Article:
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Ending Menthol’s Mayhem

Because We Matter!


What’s Up with Menthol?

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Menthol is a chemical naturally found in peppermint and other mint plants. However, menthol is also created in labs for use in various foods, medications, health items, and tobacco products. It is one of the most popular flavors added to tobacco products. Most people who smoke start with menthol cigarettes, and almost 9 out of 10 African Americans who smoke or vape use mentholated products.

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While the tobacco industry uses menthol to make their products seem less harmful, tobacco products are not safer when menthol is added to them. When menthol is inhaled while smoking or vaping, a tingly cool feeling occurs that reduces pain and irritation in the airway. It also reduces coughing and gives the illusion that the smoker can breathe better while smoking.

Menthol use can contribute to many health problems in both men and women, especially those with fertility struggles, bone and teeth health issues, diabetes, heart disease, and various cancers. The FDA and CDC both warn against menthol tobacco use as it is more addictive and harder to quit than non-menthol tobacco products.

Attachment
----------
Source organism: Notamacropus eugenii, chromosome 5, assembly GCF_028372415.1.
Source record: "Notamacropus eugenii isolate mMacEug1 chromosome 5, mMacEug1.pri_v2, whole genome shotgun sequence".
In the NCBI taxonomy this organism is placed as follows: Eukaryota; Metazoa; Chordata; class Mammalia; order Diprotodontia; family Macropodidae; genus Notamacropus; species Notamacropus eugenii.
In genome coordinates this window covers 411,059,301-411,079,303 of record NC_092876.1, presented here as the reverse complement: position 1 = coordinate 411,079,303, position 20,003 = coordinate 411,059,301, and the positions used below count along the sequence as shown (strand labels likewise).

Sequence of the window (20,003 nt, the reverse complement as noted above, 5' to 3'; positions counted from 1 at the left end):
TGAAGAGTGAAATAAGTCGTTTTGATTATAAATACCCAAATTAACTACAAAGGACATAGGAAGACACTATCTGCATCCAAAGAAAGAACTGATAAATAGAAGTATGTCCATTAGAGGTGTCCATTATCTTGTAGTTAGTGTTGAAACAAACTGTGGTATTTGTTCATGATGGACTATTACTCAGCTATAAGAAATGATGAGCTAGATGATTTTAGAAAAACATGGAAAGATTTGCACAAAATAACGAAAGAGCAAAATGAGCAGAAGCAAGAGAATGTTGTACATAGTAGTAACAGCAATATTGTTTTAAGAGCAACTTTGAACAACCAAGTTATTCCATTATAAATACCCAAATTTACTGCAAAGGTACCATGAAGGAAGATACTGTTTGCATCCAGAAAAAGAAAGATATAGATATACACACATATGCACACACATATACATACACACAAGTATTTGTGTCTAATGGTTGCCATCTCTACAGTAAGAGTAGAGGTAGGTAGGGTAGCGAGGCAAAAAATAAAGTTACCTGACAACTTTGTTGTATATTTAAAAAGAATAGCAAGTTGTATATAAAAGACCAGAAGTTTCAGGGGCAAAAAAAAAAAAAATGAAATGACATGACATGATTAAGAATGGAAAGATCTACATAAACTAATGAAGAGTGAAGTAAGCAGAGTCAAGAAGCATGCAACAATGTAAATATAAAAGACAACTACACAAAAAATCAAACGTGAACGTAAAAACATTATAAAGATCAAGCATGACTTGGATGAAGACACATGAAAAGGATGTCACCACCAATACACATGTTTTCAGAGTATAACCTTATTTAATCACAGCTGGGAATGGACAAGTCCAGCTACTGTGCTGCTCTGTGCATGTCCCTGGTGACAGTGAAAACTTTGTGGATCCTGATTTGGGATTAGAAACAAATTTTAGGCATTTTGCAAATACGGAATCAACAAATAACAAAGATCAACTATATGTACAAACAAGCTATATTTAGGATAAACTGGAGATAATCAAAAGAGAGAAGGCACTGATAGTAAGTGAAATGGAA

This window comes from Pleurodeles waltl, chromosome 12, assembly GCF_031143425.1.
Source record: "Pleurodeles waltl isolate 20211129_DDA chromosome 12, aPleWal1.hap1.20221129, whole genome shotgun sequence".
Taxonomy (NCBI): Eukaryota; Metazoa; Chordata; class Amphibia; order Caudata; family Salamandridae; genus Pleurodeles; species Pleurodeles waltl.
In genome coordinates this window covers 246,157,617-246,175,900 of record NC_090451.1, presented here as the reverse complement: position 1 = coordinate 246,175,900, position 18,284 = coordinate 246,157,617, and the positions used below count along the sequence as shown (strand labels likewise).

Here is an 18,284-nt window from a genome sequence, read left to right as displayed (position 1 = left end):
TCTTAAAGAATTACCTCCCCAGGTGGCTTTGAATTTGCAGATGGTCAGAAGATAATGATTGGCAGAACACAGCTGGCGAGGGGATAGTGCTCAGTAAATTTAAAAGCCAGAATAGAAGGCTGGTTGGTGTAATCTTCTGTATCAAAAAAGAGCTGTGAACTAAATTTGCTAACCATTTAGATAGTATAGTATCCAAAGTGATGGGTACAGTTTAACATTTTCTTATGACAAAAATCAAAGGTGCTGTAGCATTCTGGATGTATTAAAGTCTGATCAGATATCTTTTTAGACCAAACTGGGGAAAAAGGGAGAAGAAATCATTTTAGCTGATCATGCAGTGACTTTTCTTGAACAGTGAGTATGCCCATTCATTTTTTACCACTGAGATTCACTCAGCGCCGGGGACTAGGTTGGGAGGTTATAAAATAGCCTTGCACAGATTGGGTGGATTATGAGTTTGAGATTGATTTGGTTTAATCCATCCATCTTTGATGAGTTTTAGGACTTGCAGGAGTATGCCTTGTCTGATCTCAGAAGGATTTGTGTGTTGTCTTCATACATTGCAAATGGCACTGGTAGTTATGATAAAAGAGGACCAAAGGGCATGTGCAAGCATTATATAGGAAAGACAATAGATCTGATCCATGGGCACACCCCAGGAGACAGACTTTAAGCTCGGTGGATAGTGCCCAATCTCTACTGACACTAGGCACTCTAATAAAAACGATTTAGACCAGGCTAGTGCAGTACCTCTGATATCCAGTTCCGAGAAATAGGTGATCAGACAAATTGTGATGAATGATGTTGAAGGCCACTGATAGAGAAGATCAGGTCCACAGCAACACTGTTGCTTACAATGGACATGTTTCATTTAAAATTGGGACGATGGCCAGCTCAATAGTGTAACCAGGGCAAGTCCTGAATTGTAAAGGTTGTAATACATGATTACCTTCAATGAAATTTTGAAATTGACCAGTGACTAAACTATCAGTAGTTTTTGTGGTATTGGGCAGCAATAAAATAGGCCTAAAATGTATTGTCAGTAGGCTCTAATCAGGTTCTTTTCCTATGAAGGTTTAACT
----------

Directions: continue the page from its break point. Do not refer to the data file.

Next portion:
For more information about menthol and flavored tobacco products, visit

No Menthol May

In our effort to educate our community on the dangers of menthol products and to promote quitting, we created and launched No Menthol May.

No Menthol May is Southern Nevada Health District’s (SNHD) expansion of The Center for Black Health & Equity’s No Menthol Sunday, a national movement to increase awareness of menthol product dangers and promote quitting among the African American community. No Menthol May engages our churches and community in discussions about predatory practices of the tobacco industry and how menthol and other flavored tobacco products play a larger role in tobacco still being the #1 killer of African Americans.

The No Menthol May project identifies and partners with African American faith-based churches in Las Vegas.  Every Sunday in May, all participating churches create a tobacco-free campus policy or a minimum-distance policy to minimize or eliminate secondhand smoke exposure on church grounds.

Starting in late April, SNHD collaborates with community volunteers and church leaders to set up educational events that encourage church members not to use menthol products. Members are asked to pledge to become or stay menthol free and are encouraged to invite family, friends, and community members to do the same. Each week in May, partnering churches incorporate No Menthol May’s objectives into their services by distributing educational materials and sharing related social media posts that reinforce the message to service attendees and social media followers.